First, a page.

Home » Allen honored for research on rare childhood disease
The awards recognize Allen’s research studying the biological basis of LCH, which is primarily a pediatric disease that results from tumors and lesions composed of different types of white blood cells. Patients with this LCH have too many white blood cells called histiocytes, or Langerhans cells, that often accumulate in different organs in the body forming the tumors and lesions.
May 20, 2010 – Baylor College of Medicine
Baylor College of Medicine pediatric oncologist Dr. Carl Allen has received two recent awards for his research on a rare disease called Langerhans cell histiocytosis (LCH).
Allen, assistant professor of pediatrics – hematology/oncology at BCM, earned a Scholar Award from the American Society of Hematology and the Young Investigator Award from the American Society of Pediatric Hematology/Oncology.
He leads the Histiocytosis Research Program at Texas Children’s Cancer Center and is a physician with the Histiocytosis Program there, along with program director Dr. Ken McClain, professor of pediatrics – hematology/oncology at BCM. The program sees nearly 100 new patients annually with about 400 active patients, making it the largest histiocytosis center in the country.
The awards recognize Allen’s research studying the biological basis of LCH, which is primarily a pediatric disease that results from tumors and lesions composed of different types of white blood cells. Patients with this disease have too many white blood cells called histiocytes, or Langerhans cells, that often accumulate in different organs in the body forming the tumors and lesions.
“LCH is a notoriously difficult disease to study due to rare occurrence and lack of cell culture systems and animal models,” Allen said. “These awards reflect the importance of understanding the causes of LCH to the hematology-oncology community as well as to families who struggle with the disease.”
At the Histiocytosis Program at Texas Children’s Cancer Center, Allen and McClain are able to study biopsy samples from patients. They recently published the results of a cell-specific gene expression project that suggest LCH may not arise from epidermal Langerhans cells at all, but rather from a circulating precursor cell. The findings appeared in the Journal of Immunology. Future work will focus on identify the true cellular culprit causing LCH.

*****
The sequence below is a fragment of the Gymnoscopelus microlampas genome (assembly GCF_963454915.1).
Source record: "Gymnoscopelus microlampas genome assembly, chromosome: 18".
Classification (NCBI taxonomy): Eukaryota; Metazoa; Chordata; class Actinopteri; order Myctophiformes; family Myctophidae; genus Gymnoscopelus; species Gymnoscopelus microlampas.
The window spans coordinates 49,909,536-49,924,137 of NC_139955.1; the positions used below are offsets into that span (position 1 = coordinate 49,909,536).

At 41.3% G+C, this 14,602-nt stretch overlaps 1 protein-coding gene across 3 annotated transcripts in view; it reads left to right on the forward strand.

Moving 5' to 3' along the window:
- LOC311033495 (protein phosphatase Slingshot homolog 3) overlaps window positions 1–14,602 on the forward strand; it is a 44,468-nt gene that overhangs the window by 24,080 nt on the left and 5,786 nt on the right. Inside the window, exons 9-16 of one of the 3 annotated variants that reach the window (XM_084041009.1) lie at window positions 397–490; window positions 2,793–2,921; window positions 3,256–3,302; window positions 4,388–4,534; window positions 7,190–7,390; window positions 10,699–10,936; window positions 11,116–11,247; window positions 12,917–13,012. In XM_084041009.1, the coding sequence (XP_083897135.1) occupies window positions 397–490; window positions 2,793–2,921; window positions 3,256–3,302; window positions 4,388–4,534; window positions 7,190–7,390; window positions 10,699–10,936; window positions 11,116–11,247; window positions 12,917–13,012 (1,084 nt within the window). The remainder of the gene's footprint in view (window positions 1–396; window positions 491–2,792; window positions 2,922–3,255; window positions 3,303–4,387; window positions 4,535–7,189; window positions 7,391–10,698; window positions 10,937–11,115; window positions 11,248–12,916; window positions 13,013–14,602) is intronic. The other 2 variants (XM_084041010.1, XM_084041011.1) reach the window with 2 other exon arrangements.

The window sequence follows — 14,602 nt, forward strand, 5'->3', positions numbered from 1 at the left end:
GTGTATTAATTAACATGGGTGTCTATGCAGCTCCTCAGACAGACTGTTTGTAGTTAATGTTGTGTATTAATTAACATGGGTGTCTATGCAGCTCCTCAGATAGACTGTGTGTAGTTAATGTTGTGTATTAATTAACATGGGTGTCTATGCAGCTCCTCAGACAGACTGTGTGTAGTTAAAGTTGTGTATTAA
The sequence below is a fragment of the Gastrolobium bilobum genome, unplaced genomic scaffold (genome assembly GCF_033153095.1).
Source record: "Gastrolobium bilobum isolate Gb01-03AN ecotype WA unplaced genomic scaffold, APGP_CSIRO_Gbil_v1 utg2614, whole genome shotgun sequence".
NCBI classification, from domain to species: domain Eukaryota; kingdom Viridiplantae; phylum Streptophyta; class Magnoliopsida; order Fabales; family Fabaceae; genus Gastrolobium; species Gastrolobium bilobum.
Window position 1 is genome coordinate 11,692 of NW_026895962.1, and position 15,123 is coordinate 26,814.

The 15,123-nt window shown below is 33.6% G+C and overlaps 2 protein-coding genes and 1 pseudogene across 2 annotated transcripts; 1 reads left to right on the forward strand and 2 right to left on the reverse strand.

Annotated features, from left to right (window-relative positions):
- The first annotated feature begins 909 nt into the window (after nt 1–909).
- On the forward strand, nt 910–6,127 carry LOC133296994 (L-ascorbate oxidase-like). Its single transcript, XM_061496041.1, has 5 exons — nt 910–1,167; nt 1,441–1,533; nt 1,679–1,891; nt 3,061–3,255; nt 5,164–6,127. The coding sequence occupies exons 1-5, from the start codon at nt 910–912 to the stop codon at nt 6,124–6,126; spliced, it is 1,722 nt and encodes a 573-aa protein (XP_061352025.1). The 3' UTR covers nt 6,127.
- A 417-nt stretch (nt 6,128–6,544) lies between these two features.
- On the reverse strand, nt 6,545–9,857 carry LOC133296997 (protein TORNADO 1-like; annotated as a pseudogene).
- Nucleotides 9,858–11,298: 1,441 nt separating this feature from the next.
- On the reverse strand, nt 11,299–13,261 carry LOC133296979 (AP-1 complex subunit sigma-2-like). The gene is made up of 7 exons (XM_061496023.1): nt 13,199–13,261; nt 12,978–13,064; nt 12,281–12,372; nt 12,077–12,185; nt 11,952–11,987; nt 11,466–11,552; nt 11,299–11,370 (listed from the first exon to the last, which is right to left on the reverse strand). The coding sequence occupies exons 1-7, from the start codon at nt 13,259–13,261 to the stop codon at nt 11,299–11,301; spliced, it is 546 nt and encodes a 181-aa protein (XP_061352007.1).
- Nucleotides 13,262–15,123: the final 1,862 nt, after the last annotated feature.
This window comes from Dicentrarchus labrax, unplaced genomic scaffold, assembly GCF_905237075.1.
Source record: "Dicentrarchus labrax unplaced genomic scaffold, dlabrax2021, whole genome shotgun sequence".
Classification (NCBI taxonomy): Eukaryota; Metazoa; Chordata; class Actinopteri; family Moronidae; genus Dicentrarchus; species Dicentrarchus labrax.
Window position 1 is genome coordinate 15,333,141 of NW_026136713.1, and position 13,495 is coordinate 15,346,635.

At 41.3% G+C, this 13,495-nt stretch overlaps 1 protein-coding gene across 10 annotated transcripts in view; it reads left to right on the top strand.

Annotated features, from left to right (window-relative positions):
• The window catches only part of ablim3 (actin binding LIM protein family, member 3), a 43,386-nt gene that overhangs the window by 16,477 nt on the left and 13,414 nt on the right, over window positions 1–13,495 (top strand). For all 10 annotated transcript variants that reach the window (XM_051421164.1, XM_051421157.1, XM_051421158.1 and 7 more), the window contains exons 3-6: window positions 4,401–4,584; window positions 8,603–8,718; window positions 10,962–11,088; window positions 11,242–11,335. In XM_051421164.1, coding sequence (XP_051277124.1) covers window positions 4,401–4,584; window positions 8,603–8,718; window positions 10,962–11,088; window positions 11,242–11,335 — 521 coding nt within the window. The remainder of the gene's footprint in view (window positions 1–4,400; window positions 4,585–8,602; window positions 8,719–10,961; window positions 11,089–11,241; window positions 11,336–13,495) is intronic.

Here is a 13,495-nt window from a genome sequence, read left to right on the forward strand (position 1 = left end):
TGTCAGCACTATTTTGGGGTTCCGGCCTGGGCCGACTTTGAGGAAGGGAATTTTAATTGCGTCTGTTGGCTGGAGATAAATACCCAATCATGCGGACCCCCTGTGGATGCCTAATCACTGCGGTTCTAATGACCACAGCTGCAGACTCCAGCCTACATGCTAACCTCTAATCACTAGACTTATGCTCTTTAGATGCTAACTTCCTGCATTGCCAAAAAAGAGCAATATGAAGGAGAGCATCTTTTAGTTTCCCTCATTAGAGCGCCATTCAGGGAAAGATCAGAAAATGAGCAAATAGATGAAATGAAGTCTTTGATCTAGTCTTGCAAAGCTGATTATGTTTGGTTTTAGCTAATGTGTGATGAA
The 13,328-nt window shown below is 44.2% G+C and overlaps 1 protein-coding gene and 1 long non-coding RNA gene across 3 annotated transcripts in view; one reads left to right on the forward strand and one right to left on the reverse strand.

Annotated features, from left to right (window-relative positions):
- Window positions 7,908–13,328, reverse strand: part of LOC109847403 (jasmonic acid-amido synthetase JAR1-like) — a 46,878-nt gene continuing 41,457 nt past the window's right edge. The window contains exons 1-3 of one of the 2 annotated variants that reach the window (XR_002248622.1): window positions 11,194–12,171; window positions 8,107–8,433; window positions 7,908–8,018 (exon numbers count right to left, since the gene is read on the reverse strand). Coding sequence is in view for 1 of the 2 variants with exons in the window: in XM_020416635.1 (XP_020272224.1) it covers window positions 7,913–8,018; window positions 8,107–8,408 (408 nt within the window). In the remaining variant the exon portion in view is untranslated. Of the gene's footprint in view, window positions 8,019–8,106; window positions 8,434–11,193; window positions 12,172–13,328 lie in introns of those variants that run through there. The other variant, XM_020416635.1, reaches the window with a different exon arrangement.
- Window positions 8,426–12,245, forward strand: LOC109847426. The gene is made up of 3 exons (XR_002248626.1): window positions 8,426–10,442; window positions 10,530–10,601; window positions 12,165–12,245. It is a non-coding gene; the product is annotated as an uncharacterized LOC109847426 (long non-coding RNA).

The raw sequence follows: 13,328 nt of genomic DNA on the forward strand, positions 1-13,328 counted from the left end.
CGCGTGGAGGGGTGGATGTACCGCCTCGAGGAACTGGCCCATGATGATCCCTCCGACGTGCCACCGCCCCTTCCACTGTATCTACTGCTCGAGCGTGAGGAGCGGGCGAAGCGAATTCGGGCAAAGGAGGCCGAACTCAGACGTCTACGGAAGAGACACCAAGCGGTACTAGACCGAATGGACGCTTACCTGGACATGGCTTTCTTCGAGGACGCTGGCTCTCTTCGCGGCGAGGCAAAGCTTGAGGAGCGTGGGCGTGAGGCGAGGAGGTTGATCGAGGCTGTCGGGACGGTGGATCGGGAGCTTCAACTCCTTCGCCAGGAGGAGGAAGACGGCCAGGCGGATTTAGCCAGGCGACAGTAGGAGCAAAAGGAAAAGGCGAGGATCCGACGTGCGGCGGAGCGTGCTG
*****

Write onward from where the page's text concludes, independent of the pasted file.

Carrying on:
The condition can affect different systems within the body, including the skin, bones, brain, gastrointestinal system, major organs, mouth and ears. Patients with multisystem disease that is resistant to conventional chemotherapy have poor outcomes, Allen said. Understanding the causes of LCH is essential to find better therapies.
The American Society of Hematology Scholar Awards support hematologists who have chosen a career in research. Allen’s award is for $150,000 over two years. Recipients of the American Society of Pediatric Hematology/Oncology award are chosen by evaluation of abstracts presented at the organization’s annual meeting. It includes a $1,000 prize. Allen also received the Young Investigator Award from the American Society of Clinical Oncology in 2008. This one-year, $50,000 award promotes quality research in clinical oncology.
“Dr. Allen is probably one of only a very small number of individuals who have received all three of these young investigator awards,” McClain said. “His extraordinary research abilities have opened a new era of investigations into orphan diseases for which little progress has been made toward understanding the basic biology in many years.”